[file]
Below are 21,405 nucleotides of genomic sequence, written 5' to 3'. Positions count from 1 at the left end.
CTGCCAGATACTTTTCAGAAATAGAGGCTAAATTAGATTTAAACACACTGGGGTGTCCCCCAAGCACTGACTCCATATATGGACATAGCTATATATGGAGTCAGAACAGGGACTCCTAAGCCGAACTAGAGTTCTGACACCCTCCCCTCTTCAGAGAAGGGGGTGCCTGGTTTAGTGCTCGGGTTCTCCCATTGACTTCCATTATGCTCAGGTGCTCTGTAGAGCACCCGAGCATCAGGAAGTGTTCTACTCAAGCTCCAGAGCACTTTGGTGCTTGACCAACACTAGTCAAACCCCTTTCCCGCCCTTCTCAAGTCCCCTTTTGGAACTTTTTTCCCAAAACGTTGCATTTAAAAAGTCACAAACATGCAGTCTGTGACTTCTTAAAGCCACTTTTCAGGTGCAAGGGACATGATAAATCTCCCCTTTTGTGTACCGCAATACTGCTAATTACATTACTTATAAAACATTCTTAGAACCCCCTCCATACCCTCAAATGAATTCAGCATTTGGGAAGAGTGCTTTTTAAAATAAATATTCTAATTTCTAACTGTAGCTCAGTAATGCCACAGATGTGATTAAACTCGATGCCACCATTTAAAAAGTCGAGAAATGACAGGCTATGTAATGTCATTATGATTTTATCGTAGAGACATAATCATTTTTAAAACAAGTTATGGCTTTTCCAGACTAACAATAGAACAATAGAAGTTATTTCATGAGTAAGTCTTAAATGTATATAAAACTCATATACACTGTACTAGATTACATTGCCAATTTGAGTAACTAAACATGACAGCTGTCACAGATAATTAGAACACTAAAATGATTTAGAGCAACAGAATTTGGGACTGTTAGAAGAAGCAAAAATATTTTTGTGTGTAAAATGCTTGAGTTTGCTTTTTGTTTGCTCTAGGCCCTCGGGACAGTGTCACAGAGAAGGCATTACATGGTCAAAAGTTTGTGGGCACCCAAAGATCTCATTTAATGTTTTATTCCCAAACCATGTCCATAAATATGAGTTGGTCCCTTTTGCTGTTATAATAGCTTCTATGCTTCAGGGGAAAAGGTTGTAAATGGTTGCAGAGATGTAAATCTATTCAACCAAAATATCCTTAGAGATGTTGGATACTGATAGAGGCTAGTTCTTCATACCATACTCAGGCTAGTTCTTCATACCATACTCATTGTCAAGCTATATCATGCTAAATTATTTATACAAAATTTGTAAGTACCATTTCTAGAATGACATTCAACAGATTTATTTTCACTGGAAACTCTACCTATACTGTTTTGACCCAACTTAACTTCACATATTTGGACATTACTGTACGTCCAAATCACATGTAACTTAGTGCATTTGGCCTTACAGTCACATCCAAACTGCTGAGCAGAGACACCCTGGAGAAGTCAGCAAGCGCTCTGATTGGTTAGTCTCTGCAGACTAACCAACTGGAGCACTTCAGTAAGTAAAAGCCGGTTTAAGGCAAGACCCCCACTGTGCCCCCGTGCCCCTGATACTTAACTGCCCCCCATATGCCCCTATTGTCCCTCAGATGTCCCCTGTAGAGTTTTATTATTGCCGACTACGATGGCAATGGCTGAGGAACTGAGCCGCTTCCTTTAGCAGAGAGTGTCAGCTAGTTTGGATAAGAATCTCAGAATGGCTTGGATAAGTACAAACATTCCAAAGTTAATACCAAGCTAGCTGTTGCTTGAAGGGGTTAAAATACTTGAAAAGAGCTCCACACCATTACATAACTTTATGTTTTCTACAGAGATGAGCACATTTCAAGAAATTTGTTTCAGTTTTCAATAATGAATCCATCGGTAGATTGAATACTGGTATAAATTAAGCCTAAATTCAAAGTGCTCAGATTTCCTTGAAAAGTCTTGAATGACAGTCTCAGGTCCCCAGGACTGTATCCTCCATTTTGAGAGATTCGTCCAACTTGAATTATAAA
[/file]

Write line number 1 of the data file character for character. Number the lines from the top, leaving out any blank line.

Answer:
Below are 21,405 nucleotides of genomic sequence, written 5' to 3'. Positions count from 1 at the left end.